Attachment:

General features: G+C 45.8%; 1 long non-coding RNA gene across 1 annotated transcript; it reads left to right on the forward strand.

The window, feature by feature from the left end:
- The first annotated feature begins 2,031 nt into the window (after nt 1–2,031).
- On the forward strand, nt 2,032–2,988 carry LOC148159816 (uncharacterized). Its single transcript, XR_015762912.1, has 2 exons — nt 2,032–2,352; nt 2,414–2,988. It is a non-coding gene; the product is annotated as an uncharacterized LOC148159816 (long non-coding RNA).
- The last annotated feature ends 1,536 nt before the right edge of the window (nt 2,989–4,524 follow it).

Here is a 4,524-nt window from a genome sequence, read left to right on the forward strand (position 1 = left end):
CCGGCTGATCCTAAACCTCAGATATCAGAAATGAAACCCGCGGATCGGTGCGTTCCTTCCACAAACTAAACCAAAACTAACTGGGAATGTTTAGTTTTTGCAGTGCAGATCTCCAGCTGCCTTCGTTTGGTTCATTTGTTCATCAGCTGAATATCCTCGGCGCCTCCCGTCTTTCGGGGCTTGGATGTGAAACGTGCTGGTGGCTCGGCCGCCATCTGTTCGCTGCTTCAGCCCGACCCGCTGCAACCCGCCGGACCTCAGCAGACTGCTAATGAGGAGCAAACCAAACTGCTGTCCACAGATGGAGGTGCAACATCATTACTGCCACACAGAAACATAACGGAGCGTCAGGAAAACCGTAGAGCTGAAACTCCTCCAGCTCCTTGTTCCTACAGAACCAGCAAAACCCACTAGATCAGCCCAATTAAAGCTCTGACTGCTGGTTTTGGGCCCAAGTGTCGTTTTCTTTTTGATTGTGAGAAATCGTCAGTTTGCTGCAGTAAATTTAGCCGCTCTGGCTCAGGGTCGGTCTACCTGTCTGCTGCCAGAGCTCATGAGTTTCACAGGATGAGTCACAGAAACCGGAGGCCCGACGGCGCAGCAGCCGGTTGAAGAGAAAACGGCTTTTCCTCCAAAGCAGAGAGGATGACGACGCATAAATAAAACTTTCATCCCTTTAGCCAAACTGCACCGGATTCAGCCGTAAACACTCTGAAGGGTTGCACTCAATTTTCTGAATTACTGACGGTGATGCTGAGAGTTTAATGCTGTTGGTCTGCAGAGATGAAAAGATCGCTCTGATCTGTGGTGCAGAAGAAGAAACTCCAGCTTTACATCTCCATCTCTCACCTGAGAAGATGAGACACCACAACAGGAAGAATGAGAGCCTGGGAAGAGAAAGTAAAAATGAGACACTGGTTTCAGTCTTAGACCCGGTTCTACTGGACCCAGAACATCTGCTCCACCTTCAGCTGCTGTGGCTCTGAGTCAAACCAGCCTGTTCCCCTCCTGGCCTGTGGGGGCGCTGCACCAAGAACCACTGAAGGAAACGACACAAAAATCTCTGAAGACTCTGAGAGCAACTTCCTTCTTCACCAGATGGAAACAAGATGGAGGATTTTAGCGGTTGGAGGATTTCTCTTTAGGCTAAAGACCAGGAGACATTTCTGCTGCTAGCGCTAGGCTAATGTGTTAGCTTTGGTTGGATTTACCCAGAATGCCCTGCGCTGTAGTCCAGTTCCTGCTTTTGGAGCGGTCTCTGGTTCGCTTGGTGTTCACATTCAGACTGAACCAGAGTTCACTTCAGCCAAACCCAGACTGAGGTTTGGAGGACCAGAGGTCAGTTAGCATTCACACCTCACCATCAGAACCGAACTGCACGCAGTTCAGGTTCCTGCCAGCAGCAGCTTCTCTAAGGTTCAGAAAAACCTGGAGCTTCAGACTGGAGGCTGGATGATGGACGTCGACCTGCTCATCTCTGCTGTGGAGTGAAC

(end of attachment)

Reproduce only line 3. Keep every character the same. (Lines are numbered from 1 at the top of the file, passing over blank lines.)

- The first annotated feature begins 2,031 nt into the window (after nt 1–2,031).